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Darren Chow is a full time writer, web developer, and Internet marketer. He graduated from the National University of Singapore and started dabbling in web design while still studying. Today, he spends his time writing for established websites and promoting websites for clients.
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The last couple of weeks have been really busy. I’ve managed to soft launch 2 information products and 1 website within the space of 14 days.

First, I’d like to take the chance to thank all those who have shown your support. I want you to know that I greatly appreciate the support that you have given to me over the past 2 years.

Every time I see a sale come in, I tell myself it’s not just about the numbers. Sure, making sales is cool. But it’s also an indication that someone out there could really use some assistance.

Of course, it’s not all a bed of roses. Some things go right (sales coming in), and other things go wrong. As a business owner, it’s not wise to only embrace matters that have gone our way. We should embrace both.

Why? – There are valuable lessons to be learned.

1) Be careful who you are dealing with.

I believe this would make an interesting story. During the week of the launch, I went to a popular webmaster forum and started asking for solo mailings. For those who are not sure what solo mailing is, it’s a single Ad that is mailed to the entire mailing list.

I got a few private messages from list owners, offering me to do an email blast for X amount of money. I looked through the offers, and finally decided on a few. But out of the handful, one deal caught my eye. It was an offer to mail out a solo ad to 50k double opt in subscribers.

I was promised the sky…good click through rates, hungry buyers, mailings for reputable marketers, etc. I was curious how the list would respond to my offer. So I paid for the solo ad in full, and then wait to see what would happen.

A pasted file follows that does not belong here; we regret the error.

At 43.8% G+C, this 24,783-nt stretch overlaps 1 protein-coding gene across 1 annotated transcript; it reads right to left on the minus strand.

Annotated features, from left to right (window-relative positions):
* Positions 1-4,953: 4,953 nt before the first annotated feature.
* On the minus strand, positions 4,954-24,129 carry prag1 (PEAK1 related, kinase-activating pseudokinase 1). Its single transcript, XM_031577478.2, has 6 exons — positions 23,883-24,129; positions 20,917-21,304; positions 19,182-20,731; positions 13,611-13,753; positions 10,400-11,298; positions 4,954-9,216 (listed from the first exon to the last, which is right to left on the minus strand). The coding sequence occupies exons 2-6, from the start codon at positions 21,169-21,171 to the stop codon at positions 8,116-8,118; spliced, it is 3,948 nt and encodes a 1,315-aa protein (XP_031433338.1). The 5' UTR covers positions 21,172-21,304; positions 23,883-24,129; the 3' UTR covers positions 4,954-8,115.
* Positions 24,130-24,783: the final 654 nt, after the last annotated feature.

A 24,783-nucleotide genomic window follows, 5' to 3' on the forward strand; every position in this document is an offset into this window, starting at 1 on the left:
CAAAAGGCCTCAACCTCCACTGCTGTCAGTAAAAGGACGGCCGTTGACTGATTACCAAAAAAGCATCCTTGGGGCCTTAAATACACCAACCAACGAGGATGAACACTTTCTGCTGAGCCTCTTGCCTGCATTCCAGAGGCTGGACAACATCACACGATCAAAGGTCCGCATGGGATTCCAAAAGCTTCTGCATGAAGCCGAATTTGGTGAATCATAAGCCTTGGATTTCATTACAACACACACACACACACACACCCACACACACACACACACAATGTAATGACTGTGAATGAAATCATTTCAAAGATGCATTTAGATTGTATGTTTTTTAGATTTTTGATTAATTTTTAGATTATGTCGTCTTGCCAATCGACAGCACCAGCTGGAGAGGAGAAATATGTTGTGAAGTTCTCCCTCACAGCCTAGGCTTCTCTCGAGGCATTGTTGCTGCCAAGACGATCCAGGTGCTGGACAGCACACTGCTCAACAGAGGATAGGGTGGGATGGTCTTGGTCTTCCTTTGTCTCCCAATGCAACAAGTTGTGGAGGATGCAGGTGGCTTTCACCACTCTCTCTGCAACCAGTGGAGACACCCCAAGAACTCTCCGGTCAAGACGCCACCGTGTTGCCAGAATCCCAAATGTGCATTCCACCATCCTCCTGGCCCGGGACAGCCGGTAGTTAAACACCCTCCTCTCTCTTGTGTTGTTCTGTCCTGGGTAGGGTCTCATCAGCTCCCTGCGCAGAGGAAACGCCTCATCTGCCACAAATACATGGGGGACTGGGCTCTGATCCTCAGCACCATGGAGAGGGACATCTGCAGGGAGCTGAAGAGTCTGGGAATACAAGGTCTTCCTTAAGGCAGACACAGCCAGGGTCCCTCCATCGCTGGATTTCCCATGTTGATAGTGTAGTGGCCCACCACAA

As it turned out, the mailing was a disaster. I got thousands of clicks, but the visitors were mostly from India and other non-English speaking countries.

Final sales figure?

I made zero sales.

So I emailed the list owner, and asked her what happened to the hungry buyers?

I was shocked when the reply came in – she quickly said that she didn’t guarantee sales, and pressed to verify how I came to the conclusion that the visitors were non-English speaking visitors.

Obviously, she knew what was coming and was prepared for it. I wasn’t.

It was really a dishonest offer because I was under the impression that there are some buying customers on the list. Zero sales from a 50k mailing is NOT acceptable.

If the list owner had come to me and be upfront with me, mentioning that the subscribers were mostly JOB SEEKERS instead of “hungry customers”, I would have let it go.

I acted on wrong information and became a victim. The only way out, is to contact Paypal and see if there is anything that can be done. Here is where I learn another important lesson.

2) Paypal dispute.

I quickly filed a Paypal dispute, but to my horror, the dispute was closed before I even had time to upload supporting documents (incredible, but 100% TRUE).

Reason? – The buyer protection program doesn’t cover intangible products.

That means if you’re the victim of a fraud or con scheme, there is no way you are going to recover your money…or at least you can’t depend on Paypal to investigate on your behalf.

Somehow, I get the sense that a disgruntled employee was behind the desk…probably dealing with too many disputes.

Whatever.

So, I’m out of $XXX, and back at my computer, working hard to get the other products out.

I’m really happy that the article writing guide did so well. Till today, I’m still getting sales…perhaps from the momentum of the soft launches.

If you take a look at the sales later, you are probably wondering, “What happened to the SUPER LARGE HEADERS, highlights, exclamation marks, and extra bonuses?”

I’m the first to admit that it’s one of the most mundane sales letter on the Internet. And yet, it was working like magic.

Why?

3) Ability to deliver results works.

I think it’s because I have personally gone through the entire process, and I know for SURE, that the process works!